For the last four seasons, watching “Game of Thrones” has been a great experience.

It still is a great experience, but it’s different now. As a book-reader, I’d been anticipating these big, shocking moments (Red wedding! Joffrey gets poisoned! Tyrion murders his father!) for quite some time, and that “waiting to see” factor kept me very engaged in the show. What I liked most was when the show’s version of an event eclipsed anything I’d envisioned while reading the books. Take, for example, the spectacle that became Joffrey’s wedding: the huge outdoor set, the massive cast, and the outstanding directing really transformed the scene into a climactic event, where in the books it felt more subtle and contained. Or take the smart changes made with Tywin interacting with Arya in Harrenhal, or the fight between the Hound and Brienne. All well-executed changes, but none that would cause any huge ripple effects.

Now, though, the show has begun to seriously diverge from the books. What I’m finding difficult while trying to write these reviews is distinguishing these two thoughts: this is not as great as I’ve come to expect from the show” and this is a divergence from the book that is not doing the show any favors“. I figured I could get some thoughts out now, as we’re about mid-season, and probably write out another review at the end of the season judging it as a whole. I’m curious to know if my opinion of the season will change, depending on which direction the show takes certain story-lines. However, the truth of it is (and I hate to say it): we’re six episodes into the fifth season of Game of Thrones, and I think it’s my least favorite season yet.


The biggest and most obvious misfire this season is the unfortunate plot that has befallen Jaime Lannister. I can understand that the writers would want to capitalize on Oberyn Martell’s popularity, and I see that this is why they chose Dorne as the survivor of the “cut-the-plot” game (losers include the Iron Island’s kingsmoot and Jon Connington.) However, the adaptation of this plot cannot in any capacity be considered a success. The Sand Snakes, walking and talking cliches, are essentially introduced as one character, doing disservice to all three. Cutting Arianne and Quentyn Martell has now given Indira Varma more to do as Ellaria Sand, however this has drastically changed her character’s essential beliefs. Where in the books Ellaria states that enough blood has been shed, in the show she has become a token for revenge.

This is where I find one of my struggles: “Do I not like this this change because I don’t like changes?” or “Do I not like this change because it weakens the show?” The answer here, I think, is clear: this plot is weakening the show. The writing for these characters and the contrived coincidences that led to the shockingly bad climax fight in the sixth episode cannot be dismissed. However, I will continue to reserve judgement on the characterization of Doran Martell, the only possible glimmer of hope from Dorne, until his monologue moment that will certainly be coming later this season.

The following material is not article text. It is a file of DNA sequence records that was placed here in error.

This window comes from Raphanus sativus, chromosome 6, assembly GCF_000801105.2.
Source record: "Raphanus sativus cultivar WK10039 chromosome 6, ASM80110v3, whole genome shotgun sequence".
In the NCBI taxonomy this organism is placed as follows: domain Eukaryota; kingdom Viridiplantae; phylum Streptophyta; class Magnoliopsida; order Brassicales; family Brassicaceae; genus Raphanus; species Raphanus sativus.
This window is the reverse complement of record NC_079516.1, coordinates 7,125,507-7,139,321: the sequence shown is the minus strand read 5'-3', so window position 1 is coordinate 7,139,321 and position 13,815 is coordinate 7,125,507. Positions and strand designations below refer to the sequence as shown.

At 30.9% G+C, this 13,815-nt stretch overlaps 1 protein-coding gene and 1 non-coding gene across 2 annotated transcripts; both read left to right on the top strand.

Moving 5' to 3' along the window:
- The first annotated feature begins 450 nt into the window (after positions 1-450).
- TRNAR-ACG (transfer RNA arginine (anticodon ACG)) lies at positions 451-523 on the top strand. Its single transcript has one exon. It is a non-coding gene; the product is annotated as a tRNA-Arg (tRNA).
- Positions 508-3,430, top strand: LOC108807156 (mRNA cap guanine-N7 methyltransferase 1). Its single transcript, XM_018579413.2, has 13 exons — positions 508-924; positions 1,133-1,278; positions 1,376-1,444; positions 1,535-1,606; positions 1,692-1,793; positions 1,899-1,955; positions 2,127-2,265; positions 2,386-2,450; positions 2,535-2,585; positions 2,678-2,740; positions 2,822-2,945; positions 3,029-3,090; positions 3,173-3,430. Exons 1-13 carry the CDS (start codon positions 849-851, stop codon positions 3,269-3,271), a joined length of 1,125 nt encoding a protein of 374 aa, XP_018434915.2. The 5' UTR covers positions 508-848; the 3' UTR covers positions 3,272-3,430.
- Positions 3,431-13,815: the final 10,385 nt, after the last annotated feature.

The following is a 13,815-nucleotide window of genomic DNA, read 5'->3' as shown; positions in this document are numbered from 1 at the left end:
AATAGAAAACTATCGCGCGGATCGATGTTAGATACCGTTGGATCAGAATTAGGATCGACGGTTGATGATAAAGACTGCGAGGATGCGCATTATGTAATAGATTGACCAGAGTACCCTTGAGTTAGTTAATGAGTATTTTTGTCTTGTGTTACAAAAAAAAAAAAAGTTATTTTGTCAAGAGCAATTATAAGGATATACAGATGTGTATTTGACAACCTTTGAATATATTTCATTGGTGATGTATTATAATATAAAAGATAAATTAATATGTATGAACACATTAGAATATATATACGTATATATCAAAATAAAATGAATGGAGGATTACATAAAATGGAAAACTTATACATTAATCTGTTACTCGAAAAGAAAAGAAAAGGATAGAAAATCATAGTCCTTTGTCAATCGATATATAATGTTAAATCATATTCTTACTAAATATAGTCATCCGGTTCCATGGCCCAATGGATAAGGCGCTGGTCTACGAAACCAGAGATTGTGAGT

And that’s it. As I began writing this I really thought I would have a longer list of “things I’m not really liking” this season. There have been some minor quibbles (Arya hasn’t been doing too much, the King’s Landing situation is a slow-burn), but otherwise, it seems the Dorne story-line is enough to put some serious tarnish on my thoughts of the show.


I’ll take some time here to mention the happenings in the North and at the Wall. Personally, I’m fascinated by the changes made with Sansa Stark returning the Winterfell. Marrying her off to Ramsay Bolton makes for an intriguing and disturbing pairing, and having Theon Greyjoy skulking around only makes it worse. I can’t say I was necessarily pleased with how the show portrayed their wedding night, brutal as I’d expected it to be. Perhaps it’s that these kinds of shocking moments don’t shock so much in Thrones anymore, perhaps it’s that it just felt like a gratuitous way to end the episode, or perhaps it was that the moment lingered too hard on Theon when it should have been about Sansa. I’d have hoped that maybe Sansa would take a more active stance during their wedding night, glimpses of which we’ve seen of her book-counterpart in the sample The Winds of Winter chapter released. Regardless, I look forward to seeing what becomes of the Winterfell plot with the added factors of Brienne and Podrick circling about and Stannis marching south.